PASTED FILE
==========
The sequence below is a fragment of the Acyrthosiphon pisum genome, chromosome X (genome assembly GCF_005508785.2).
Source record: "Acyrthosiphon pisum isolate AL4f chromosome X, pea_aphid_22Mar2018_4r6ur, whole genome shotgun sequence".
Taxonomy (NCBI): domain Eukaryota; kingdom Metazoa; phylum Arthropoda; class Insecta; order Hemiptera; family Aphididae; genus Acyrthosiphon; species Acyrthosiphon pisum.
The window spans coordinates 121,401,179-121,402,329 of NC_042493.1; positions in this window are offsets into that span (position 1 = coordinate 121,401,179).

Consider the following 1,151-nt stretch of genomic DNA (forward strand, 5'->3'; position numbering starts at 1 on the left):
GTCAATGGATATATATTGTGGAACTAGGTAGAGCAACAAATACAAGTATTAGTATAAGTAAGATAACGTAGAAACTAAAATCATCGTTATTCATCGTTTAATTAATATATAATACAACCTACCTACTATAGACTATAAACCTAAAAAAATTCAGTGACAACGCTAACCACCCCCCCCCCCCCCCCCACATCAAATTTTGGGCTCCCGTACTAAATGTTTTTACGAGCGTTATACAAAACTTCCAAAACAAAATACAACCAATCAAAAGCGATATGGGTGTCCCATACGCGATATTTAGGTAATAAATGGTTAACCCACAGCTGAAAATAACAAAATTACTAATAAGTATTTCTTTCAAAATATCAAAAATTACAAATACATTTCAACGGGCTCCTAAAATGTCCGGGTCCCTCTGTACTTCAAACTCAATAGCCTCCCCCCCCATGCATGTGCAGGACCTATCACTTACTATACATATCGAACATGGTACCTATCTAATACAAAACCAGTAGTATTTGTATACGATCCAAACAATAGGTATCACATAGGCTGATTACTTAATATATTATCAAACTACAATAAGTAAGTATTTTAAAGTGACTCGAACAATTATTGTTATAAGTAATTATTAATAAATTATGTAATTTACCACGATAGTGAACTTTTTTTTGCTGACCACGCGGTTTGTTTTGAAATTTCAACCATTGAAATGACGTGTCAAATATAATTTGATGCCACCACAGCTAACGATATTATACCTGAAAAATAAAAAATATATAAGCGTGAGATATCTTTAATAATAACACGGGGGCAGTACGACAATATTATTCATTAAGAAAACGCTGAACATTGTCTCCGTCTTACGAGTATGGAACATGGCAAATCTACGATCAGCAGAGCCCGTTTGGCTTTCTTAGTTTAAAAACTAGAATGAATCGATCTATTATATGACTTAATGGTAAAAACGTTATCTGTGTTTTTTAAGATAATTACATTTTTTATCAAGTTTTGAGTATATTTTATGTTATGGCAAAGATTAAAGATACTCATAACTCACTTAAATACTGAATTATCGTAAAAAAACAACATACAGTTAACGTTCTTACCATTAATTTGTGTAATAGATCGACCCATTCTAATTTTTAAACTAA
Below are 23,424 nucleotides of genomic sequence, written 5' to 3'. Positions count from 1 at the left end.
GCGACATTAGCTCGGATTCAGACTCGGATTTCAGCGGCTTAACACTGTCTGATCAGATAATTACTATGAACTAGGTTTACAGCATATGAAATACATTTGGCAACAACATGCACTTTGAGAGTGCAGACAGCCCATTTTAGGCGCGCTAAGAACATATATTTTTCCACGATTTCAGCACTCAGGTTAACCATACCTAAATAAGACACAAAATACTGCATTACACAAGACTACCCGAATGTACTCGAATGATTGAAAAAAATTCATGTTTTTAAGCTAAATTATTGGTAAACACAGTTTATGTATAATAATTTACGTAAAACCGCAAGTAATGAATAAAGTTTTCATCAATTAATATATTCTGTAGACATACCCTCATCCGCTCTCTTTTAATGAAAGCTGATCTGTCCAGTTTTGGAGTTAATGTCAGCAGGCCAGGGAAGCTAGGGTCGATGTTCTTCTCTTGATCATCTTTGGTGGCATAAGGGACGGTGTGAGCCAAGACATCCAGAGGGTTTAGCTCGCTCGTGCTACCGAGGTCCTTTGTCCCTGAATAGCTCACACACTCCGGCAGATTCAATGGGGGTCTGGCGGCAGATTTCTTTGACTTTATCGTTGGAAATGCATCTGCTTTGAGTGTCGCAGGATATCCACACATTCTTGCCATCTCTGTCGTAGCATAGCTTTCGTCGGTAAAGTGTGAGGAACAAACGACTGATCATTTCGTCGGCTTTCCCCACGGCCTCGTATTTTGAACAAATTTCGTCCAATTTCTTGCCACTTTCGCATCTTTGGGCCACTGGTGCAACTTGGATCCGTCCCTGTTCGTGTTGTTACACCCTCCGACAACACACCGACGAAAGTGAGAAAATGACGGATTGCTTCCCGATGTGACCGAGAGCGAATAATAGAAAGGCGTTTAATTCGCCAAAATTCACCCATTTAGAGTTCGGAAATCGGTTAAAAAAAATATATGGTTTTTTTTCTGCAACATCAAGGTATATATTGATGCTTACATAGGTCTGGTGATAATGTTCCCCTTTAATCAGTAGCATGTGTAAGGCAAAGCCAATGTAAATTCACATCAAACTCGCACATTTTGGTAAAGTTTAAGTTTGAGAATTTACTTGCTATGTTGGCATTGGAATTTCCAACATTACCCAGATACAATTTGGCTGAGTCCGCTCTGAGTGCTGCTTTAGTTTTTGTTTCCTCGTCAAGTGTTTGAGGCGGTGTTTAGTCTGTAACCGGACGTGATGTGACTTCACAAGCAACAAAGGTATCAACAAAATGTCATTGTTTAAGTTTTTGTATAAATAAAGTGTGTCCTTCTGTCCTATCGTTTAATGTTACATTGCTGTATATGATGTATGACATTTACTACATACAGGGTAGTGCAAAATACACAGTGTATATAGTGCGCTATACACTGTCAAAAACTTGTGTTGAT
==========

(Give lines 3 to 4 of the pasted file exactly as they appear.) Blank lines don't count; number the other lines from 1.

Taxonomy (NCBI): domain Eukaryota; kingdom Metazoa; phylum Arthropoda; class Insecta; order Hemiptera; family Aphididae; genus Acyrthosiphon; species Acyrthosiphon pisum.
The window spans coordinates 121,401,179-121,402,329 of NC_042493.1; positions in this window are offsets into that span (position 1 = coordinate 121,401,179).